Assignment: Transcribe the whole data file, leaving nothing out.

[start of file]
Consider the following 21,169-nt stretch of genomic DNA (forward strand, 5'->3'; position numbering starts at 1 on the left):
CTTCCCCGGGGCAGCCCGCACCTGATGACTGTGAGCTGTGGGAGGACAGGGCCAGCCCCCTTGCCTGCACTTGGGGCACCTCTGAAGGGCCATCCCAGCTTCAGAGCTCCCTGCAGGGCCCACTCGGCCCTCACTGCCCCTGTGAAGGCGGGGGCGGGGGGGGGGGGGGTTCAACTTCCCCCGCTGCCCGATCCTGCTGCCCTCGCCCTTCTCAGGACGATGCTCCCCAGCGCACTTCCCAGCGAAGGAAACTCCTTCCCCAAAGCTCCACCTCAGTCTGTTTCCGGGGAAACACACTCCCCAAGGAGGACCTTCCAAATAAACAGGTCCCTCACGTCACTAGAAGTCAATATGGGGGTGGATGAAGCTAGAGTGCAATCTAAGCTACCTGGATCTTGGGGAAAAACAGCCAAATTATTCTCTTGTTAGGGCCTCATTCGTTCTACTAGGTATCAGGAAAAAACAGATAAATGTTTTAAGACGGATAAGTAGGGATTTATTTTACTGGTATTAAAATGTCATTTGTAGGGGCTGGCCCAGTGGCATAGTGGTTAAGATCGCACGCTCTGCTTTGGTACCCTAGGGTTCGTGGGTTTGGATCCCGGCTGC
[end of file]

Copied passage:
Consider the following 21,169-nt stretch of genomic DNA (forward strand, 5'->3'; position numbering starts at 1 on the left):
CTTCCCCGGGGCAGCCCGCACCTGATGACTGTGAGCTGTGGGAGGACAGGGCCAGCCCCCTTGCCTGCACTTGGGGCACCTCTGAAGGGCCATCCCAGCTTCAGAGCTCCCTGCAGGGCCCACTCGGCCCTCACTGCCCCTGTGAAGGCGGGGGCGGGGGGGGGGGGGGTTCAACTTCCCCCGCTGCCCGATCCTGCTGCCCTCGCCCTTCTCAGGACGATGCTCCCCAGCGCACTTCCCAGCGAAGGAAACTCCTTCCCCAAAGCTCCACCTCAGTCTGTTTCCGGGGAAACACACTCCCCAAGGAGGACCTTCCAAATAAACAGGTCCCTCACGTCACTAGAAGTCAATATGGGGGTGGATGAAGCTAGAGTGCAATCTAAGCTACCTGGATCTTGGGGAAAAACAGCCAAATTATTCTCTTGTTAGGGCCTCATTCGTTCTACTAGGTATCAGGAAAAAACAGATAAATGTTTTAAGACGGATAAGTAGGGATTTATTTTACTGGTATTAAAATGTCATTTGTAGGGGCTGGCCCAGTGGCATAGTGGTTAAGATCGCACGCTCTGCTTTGGTACCCTAGGGTTCGTGGGTTTGGATCCCGGCTGC